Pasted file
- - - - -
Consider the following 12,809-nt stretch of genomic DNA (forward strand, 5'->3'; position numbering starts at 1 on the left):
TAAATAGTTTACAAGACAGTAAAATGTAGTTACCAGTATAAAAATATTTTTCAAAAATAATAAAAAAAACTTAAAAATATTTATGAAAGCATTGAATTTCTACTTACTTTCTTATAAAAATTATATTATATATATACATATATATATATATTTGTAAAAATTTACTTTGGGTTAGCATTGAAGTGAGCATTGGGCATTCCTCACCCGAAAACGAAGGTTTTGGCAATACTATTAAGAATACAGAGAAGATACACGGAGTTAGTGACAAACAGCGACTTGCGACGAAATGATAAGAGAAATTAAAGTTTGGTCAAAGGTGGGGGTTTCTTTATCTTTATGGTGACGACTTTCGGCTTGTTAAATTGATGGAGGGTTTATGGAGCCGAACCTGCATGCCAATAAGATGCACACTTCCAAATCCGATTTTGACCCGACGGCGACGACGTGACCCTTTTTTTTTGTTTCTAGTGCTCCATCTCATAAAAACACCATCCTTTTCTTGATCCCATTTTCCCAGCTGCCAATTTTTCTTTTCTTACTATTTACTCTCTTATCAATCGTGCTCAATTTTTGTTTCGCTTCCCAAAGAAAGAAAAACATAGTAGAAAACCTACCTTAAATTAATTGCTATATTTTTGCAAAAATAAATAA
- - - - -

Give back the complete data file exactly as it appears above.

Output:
Consider the following 12,809-nt stretch of genomic DNA (forward strand, 5'->3'; position numbering starts at 1 on the left):
TAAATAGTTTACAAGACAGTAAAATGTAGTTACCAGTATAAAAATATTTTTCAAAAATAATAAAAAAAACTTAAAAATATTTATGAAAGCATTGAATTTCTACTTACTTTCTTATAAAAATTATATTATATATATACATATATATATATATTTGTAAAAATTTACTTTGGGTTAGCATTGAAGTGAGCATTGGGCATTCCTCACCCGAAAACGAAGGTTTTGGCAATACTATTAAGAATACAGAGAAGATACACGGAGTTAGTGACAAACAGCGACTTGCGACGAAATGATAAGAGAAATTAAAGTTTGGTCAAAGGTGGGGGTTTCTTTATCTTTATGGTGACGACTTTCGGCTTGTTAAATTGATGGAGGGTTTATGGAGCCGAACCTGCATGCCAATAAGATGCACACTTCCAAATCCGATTTTGACCCGACGGCGACGACGTGACCCTTTTTTTTTGTTTCTAGTGCTCCATCTCATAAAAACACCATCCTTTTCTTGATCCCATTTTCCCAGCTGCCAATTTTTCTTTTCTTACTATTTACTCTCTTATCAATCGTGCTCAATTTTTGTTTCGCTTCCCAAAGAAAGAAAAACATAGTAGAAAACCTACCTTAAATTAATTGCTATATTTTTGCAAAAATAAATAA